How to machine knit a half fisherman's rib scarf
Half fisherman's rib is similar to the full fisherman's rib, but it has plain stitches on the knitter and tuck stitch on the ribber. One side of the fabric will look like ribbing stitch and the other side is tuck stitch. However, the full fisherman's rib looks the same on both sides. Click here to see the post of how to knit a full fisherman's rib scarf.
Below this article is my basic tutorial/ slide show on how to knit a Half Fisherman's scarf with Brother 260 bulky knitting machine and ribber. The standard machine will be the same but will need more cast on needle number and adjust the tension.
I use 3 colors of worsted weight yarn (Caron one pound - 100% acrylic, although you do not need one pound at all for scarf). I started with a black yarn, after 1/3 of the length (120 on the row counter for Brother machine), change to dark grey for the second 1/3, and change to light grey for the final 1/3. The beginning and ending edges are just 1 x 1 ribbing. The difference of 1 x 1 ribbing and Half fisherman's rib is just a few change of the setting on the carriages. Half fisherman's rib is wider and looks heavier, while 1 x 1 rib is narrower and lighter.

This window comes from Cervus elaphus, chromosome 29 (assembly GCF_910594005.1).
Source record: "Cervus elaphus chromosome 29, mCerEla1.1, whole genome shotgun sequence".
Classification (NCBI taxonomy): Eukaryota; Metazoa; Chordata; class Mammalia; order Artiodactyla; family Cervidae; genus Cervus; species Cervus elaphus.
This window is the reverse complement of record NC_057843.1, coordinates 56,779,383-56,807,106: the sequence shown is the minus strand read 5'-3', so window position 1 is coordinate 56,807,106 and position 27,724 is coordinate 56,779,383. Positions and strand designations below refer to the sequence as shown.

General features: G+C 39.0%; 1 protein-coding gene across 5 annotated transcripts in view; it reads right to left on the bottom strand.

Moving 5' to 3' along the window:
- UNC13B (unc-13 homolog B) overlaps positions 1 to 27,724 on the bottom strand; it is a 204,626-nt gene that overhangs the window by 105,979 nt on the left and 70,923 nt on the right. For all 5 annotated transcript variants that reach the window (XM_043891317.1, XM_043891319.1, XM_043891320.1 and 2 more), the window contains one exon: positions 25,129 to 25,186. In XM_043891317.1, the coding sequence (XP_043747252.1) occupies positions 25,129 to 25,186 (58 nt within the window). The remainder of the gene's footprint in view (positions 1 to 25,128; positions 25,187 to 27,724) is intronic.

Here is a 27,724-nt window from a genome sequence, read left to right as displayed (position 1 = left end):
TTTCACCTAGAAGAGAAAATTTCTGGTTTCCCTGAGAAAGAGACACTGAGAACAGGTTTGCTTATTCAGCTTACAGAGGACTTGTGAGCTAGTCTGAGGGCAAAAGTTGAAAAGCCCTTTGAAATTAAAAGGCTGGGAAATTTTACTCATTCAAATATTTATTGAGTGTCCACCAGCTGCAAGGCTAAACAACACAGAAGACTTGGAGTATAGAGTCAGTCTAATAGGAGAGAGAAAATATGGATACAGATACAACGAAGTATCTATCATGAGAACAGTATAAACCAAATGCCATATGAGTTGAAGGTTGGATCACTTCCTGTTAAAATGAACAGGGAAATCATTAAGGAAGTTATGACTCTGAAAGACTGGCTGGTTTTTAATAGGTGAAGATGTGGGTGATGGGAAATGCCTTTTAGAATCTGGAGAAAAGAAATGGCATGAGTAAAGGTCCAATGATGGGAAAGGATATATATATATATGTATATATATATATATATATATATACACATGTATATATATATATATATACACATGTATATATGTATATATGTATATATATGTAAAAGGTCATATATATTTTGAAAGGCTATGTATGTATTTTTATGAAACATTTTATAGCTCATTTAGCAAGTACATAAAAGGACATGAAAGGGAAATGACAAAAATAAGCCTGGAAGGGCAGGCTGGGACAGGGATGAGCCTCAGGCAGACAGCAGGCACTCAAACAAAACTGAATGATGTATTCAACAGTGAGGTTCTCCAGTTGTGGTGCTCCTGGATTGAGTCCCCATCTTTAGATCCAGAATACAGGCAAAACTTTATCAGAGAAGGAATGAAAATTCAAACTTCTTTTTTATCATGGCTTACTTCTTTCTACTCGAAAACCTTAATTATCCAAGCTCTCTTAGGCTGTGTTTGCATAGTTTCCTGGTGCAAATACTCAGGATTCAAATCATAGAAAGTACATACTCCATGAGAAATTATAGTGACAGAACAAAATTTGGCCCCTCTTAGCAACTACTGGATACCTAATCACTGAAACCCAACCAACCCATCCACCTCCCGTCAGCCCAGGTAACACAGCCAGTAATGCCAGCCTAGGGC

The finished scarf is about 8 inches wide by 48 inches long. I cast on every other needle from left 18 to right 17 on the knitter and left 17 to right 16 on the ribber. Keep the end needles on the knitter seems to prevent additional problems. The Pitch is set to P3 so needles of both beds align. One good thing about Fisherman's rib or Half fisherman's rib scarf is that it does not curl on the edges. The scarf is thick, warm and timeless.
The 7 wire loop (or L shape wire) is used to hang enough weight on both edges of knitter for Tuck stitch. If the weight is not enough, Tuck stitch has a tendency to pop out of the needle. Remember to move the weight up as the scarf gets longer, especially when the weight eventually hit the floor.
Here is the how-to video/ slide show: